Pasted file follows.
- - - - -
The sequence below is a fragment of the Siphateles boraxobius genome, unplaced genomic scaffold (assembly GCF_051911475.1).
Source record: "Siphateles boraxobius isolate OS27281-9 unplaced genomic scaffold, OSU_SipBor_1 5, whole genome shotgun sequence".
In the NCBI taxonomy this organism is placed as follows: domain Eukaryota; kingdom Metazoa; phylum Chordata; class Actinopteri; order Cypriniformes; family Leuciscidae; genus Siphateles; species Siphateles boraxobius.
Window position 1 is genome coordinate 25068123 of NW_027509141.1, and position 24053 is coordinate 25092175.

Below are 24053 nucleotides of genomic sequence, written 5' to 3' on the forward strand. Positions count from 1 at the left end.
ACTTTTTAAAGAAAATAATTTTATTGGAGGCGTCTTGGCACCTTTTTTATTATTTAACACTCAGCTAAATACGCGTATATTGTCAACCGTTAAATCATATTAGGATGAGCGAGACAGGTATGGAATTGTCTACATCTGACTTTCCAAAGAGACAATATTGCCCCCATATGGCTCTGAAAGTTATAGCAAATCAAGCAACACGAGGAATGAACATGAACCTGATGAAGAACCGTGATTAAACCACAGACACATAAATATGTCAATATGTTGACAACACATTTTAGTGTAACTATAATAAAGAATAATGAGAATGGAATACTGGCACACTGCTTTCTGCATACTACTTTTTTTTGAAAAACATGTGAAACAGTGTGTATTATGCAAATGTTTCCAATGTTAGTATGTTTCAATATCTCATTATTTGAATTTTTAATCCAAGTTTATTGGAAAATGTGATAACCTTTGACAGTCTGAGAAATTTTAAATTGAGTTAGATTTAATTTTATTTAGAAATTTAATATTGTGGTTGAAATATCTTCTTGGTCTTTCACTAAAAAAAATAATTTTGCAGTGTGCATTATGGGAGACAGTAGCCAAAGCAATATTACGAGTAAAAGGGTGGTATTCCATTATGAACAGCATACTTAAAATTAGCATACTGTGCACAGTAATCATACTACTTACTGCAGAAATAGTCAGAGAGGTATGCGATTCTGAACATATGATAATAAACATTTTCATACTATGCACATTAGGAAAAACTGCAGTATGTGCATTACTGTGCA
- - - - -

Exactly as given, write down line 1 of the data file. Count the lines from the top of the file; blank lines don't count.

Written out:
The sequence below is a fragment of the Siphateles boraxobius genome, unplaced genomic scaffold (assembly GCF_051911475.1).